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The Subterranean Architecture Of An Anthill Looks Like A Macabre City Of The Dead

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Maybe you had an ant colony growing up, or maybe you had a friend or a cousin with one on a shelf in their bedroom. No matter how, most of you have laid eyes on one of these at one time or another, and these looks give you the impression that we have a pretty good idea of what the inside of random, wild anthills. To paraphrase the great Samuel L. Jackson, when you make assumptions such as these, you make an ass out of you, me, and umption, and that is certainly the case here. This video that has been making the rounds around the Internet, shows just how intricate and crazy these insect domiciles can be.

To explore and excavate an anthill, a team of researchers pumped the tunnels full of cement in order to preserve the architecture while they dug around. Don’t worry, this particular colony was already abandoned when the team did their thing, otherwise we’re talking a serious dick move here. They poured ten tons of cement, a task that took more than three days, and then they began the task of exhuming the dead city.

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Carl Sagan’s Words Accompany This Nifty Black And White Animation

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There are a wealth of things that are made better by having a Carl Sagan voiceover behind it. A trip to the dentist, getting a flat tire, and even childbirth. (I can’t speak from experience on that last one.) Computer animation and logo design company Mothlight Creations decided to use segments from arguably Sagan’s most profound work, Pale Blue Dot: A Vision of the Human Future in Space, to accompany their gorgeous black-and-white animated short From Dust. Of course this film can’t match the overwhelming sense of exploration that Sagan invokes, but it does a pretty damned good job.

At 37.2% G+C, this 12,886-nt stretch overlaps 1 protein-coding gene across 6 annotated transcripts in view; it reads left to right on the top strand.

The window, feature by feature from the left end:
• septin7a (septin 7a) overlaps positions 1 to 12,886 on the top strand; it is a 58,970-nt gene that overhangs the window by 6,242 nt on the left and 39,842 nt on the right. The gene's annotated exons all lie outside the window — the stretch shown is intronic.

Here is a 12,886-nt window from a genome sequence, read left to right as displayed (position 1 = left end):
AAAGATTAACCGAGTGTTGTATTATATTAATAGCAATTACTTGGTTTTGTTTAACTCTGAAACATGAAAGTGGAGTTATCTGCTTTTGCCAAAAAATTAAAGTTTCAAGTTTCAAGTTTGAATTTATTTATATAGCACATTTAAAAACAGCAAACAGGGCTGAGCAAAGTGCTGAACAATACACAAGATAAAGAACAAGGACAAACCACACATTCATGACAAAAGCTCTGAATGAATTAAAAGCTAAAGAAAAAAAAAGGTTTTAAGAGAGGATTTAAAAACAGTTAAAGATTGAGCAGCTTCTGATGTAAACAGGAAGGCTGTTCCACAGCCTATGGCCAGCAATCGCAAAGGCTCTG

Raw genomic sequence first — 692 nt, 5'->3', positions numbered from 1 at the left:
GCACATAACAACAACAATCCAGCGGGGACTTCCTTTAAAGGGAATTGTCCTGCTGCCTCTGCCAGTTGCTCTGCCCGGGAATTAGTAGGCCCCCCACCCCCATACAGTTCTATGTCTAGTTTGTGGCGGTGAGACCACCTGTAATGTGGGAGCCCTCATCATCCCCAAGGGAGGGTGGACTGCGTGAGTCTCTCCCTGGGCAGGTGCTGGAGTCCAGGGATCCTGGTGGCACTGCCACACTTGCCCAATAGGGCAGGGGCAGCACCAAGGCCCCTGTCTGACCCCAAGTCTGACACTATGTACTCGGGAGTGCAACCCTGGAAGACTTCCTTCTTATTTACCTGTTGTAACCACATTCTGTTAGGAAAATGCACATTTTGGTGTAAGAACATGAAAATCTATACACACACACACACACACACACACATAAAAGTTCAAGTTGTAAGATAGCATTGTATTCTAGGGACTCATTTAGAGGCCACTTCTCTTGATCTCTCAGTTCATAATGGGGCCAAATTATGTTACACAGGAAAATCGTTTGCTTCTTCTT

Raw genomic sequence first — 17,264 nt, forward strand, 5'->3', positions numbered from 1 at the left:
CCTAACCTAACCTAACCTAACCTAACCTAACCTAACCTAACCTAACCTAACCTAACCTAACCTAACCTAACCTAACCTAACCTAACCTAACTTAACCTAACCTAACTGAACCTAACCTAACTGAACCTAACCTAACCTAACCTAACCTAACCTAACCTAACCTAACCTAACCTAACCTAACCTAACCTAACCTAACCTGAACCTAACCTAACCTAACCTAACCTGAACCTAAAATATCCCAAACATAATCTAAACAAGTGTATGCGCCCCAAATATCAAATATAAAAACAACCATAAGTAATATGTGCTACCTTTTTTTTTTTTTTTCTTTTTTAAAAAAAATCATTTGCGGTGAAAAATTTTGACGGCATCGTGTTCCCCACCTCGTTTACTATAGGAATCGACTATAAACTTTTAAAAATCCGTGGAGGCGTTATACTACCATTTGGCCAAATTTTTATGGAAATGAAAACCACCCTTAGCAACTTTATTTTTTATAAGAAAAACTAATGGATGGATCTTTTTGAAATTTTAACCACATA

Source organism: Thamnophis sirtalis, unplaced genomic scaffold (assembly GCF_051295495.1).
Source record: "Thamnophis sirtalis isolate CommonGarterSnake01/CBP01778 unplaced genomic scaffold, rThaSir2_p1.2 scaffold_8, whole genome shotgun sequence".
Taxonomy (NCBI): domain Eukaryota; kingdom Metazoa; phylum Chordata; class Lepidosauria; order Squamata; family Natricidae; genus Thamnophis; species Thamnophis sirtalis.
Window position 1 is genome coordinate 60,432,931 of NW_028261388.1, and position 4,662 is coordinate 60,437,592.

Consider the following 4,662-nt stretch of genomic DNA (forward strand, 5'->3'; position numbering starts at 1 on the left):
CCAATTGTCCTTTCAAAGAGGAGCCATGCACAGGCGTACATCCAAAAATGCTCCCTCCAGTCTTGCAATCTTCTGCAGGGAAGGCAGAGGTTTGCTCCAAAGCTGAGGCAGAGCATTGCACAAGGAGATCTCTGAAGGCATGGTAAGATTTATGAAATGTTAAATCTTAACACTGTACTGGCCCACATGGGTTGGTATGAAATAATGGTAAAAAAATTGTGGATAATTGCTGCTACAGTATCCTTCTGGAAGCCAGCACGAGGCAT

It’s a vision we’ve all seen before: a rocket is getting read to take off into space, a wide-eyed astronaut on board, ready to conquer the galaxy. But director Daniel Winne lays on the old-timey effects to give it personality. The grain and artifacts on the “film” are almost too much at times, but it’s a great throwback to some of the actual footage taken during the heyday of the Space Race.

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Our Solar System Has A Twin, Sort Of

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second solar systemWhile we Earthbound creatures can still take pleasure in knowing we’re the only known living beings in the universe, we can no longer be so proud of our unique solar system, as European astronomers have discovered another planetary system that looks remarkably like our own, and is the first of its kind to be found. It isn’t an identical twin to our own, but I’m pretty sure we could make a cool “standing on opposite sides of a doorway” mirror illusion with it.